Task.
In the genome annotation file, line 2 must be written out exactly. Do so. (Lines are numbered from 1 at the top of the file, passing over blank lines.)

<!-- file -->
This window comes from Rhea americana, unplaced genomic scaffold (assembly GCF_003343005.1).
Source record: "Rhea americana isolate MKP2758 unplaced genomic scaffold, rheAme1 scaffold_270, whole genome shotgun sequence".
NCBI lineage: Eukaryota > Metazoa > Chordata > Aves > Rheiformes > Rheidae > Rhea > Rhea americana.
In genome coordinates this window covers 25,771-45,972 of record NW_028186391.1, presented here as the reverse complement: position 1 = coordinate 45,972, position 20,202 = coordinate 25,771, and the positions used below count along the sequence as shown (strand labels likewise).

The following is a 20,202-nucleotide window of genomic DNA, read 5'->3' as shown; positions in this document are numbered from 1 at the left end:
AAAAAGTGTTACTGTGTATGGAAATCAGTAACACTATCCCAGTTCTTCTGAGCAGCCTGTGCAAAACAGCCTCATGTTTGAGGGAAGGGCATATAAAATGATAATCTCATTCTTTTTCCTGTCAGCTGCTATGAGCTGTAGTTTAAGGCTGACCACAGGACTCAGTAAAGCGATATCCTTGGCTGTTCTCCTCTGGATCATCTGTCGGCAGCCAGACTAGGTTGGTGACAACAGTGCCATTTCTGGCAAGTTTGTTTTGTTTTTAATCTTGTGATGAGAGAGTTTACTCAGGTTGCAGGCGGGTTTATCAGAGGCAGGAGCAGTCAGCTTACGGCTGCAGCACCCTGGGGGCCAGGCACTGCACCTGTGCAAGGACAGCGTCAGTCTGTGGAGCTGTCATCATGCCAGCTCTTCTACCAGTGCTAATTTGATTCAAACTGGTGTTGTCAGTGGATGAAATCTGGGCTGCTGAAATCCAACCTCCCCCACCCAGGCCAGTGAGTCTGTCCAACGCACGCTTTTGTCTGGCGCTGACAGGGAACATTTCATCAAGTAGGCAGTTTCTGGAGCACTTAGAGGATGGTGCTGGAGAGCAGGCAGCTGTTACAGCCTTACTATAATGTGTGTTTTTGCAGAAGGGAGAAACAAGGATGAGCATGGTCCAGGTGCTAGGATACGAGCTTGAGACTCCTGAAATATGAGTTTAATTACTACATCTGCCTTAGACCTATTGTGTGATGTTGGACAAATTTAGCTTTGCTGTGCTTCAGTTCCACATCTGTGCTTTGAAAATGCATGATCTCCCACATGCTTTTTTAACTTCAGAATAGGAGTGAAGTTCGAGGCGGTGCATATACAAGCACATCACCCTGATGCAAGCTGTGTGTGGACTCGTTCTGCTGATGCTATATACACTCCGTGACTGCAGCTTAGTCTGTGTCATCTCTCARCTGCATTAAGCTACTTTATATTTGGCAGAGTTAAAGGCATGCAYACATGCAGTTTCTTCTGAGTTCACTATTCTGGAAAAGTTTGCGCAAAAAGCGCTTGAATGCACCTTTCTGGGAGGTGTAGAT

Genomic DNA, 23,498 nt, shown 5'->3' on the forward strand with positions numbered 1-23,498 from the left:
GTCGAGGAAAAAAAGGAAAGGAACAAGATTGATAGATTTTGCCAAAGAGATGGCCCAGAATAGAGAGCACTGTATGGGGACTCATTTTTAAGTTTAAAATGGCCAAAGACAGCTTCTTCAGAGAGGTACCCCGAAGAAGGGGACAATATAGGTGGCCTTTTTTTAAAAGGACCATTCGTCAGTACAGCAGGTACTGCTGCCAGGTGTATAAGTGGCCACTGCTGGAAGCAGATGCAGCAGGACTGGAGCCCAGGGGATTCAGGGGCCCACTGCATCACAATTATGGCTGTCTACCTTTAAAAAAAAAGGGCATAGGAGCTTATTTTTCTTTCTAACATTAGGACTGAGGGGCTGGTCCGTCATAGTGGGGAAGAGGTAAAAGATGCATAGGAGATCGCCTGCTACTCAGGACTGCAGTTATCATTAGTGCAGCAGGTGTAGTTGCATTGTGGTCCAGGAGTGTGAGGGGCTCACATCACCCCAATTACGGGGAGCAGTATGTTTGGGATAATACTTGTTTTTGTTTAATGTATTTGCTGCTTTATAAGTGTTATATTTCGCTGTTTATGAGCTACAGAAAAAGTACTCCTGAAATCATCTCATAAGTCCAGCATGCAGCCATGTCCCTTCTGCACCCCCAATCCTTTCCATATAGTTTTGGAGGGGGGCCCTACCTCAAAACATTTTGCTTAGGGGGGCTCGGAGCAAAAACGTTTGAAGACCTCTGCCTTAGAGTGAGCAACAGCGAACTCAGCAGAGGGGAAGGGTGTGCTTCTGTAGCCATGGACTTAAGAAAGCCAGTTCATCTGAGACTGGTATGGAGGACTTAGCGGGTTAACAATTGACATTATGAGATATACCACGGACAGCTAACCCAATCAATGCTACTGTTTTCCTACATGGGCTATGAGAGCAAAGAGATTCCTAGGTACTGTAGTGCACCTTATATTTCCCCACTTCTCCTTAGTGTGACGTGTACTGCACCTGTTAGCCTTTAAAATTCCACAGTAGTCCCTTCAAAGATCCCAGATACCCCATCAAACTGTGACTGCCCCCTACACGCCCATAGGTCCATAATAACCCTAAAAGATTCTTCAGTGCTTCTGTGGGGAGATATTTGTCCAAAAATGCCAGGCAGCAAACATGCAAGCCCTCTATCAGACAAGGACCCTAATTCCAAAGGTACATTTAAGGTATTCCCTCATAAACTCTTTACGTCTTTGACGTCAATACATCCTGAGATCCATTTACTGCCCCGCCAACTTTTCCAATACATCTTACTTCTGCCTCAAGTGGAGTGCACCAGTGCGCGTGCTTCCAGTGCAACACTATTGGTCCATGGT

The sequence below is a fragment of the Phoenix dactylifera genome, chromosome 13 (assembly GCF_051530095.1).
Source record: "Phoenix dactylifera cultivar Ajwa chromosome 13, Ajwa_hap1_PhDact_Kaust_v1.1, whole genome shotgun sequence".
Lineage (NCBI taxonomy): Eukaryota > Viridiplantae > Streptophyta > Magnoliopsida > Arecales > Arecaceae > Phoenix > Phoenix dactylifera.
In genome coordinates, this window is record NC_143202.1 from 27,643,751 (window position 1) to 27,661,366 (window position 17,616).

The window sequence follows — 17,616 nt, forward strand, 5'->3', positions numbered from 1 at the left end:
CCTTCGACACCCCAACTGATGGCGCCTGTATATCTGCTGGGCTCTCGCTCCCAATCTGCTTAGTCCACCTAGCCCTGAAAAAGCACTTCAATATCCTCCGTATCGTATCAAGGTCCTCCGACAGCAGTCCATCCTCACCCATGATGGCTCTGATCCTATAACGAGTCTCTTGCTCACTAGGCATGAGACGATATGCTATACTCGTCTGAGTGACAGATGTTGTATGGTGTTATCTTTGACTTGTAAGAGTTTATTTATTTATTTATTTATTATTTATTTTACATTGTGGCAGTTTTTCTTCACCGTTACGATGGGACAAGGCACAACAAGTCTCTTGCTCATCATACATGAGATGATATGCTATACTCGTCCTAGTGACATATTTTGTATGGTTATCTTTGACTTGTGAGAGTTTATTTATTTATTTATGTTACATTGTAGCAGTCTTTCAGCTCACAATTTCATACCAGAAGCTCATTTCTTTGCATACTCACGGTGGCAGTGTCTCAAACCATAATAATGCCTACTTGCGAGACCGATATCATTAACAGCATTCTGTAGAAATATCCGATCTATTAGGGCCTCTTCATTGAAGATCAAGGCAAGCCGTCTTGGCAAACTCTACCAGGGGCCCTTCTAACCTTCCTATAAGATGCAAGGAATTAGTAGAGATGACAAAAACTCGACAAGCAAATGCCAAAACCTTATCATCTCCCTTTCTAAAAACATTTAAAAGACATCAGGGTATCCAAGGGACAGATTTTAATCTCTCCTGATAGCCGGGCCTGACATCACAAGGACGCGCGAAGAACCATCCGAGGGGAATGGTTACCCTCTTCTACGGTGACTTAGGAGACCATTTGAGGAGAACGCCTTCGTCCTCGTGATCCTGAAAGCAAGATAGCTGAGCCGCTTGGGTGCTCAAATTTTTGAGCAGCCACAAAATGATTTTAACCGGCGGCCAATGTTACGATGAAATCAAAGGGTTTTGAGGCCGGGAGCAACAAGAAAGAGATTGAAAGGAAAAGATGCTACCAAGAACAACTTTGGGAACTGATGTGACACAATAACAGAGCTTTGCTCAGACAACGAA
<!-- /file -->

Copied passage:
Source record: "Rhea americana isolate MKP2758 unplaced genomic scaffold, rheAme1 scaffold_270, whole genome shotgun sequence".